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Heritage, Horses and the Coast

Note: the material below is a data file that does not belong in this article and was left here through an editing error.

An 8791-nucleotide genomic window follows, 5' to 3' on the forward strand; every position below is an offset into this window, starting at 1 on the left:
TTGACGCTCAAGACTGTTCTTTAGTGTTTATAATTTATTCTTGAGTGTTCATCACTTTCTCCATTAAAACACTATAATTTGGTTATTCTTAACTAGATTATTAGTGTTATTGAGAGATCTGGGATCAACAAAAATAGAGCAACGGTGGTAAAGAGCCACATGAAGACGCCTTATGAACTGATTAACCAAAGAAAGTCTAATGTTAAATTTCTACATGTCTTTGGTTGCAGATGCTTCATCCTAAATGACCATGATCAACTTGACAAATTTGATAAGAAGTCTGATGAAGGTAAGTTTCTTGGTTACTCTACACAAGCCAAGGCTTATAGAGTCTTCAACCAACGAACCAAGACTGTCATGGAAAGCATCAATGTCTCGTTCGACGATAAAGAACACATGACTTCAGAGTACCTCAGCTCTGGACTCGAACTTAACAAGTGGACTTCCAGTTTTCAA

At the northern limit of The North York Moors National Park - one of the best known visitor destinations in England - sits one of the least known, unless you’re a local: the coastal strip running from Redcar to Boulby. Travellers here will find a wealth of attractions including ways to explore the region’s heritage; the thrill of Redcar Races; and the perhaps unexpected treasures of the coastline. Just inland from Redcar , south of the village of Upleatham, Tockett’s Mill provides a glimpse of the significance the region once had in agriculture, a fully restored corn mill that will delight lovers of machinery and of good food – local grain milled into top quality flour available to purchase. Continue down the A173 to Guisborough where you will find the ruins of Gisborough Priory (medieval spelling being movable), and the local museum that paints a picture of past times in the town. Take the A171 east for a mile or so and you’ll come to Margrove Heritage Centre , focussing on the geology, industrial history and landscape of the area. An aspect of that geology – the mineral riches to be found there – meant that mining was a great source of employment for centuries: at Skinningrove between Redcar and Staithes the Cleveland Ironstone Mining Museum gives you the opportunity to experience a little of what it was like to work underground extracting the ironstone for which the area was famed in Victorian Britain – supplying our foundries and steelworks with around 7 million tonnes a year at one time. A day at the races must have been one of the highlights of the miners’ calendar. Redcar Racecourse has around 18 days of racing between Easter and the autumn, the most famous race being the Zetland Gold Cup in May. The current venue has been in use since 1875, but its forerunner, a less formal course on Coatham Sands, leads us to the third strand of attractions here – the coastline. From Redcar to Saltburn the beach is wide and sandy; catch it on a good day for traditional bucket-and-spade fun; or enjoy it on a windy one – that resource exploited by an annual kite-surfing festival . When you consider surfing in England it’s probably Cornwall that springs to mind, but these beaches have some of the best surf in Britain, with a surf cam available online to give aficionados an instant idea of conditions. And it’s not just above the waves where fun can be had here – divers love the wrecks off Redcar. Redcar and Saltburn are both traditional resort towns, though of rather different characters. Redcar has plenty of clubs , pubs , rides and amusements, though it’s also famed for its Italian ice-cream. Saltburn, purpose-built for pleasure in the mid-19th century where previously there had only been a handful of houses, is rather quieter. Rides at Saltburn means on the quaint miniature railway; and perhaps more fascinatingly, on the Cliff Railway that takes passengers 120 feet down from town to pier (though it it’s cliffs you are after you should also travel further east to Boulby where you’ll find the highest on England’s East Coast). Of course it is false separating heritage and the coast. The wrecks that attract divers to Redcar tell a story that isn’t complete without a trip to Zetland Lifeboat Museum there, which houses what is probably the oldest lifeboat still in existence; and in the beachside village of Marske-by-the-Sea the oldest house in the settlement has been made into Winkies Castle Folk Museum . And for truly ancient history, a simple stroll along the beach at Millclose Howles, between Marske and Redcar, will take you to shingle that contains fossils aplenty. Information Britain has loads of places to stay and to eat in the area – Redcar well-known for its fresh fish (and their wonderful coupling with chips) as well as its ices; and details of the pubs for which the spot is equally renowned, including some pretty country pubs just inland. Saltburn likewise has a big range of restaurants and inns to cater for salt-air appetites. There is enough of interest in the area to merit a dedicated visit. Or if you are tramping the North York Moors for a week and fancy a change of scenery it would be foolish not to make the effort, and maybe add an extra day or two to your itinerary.

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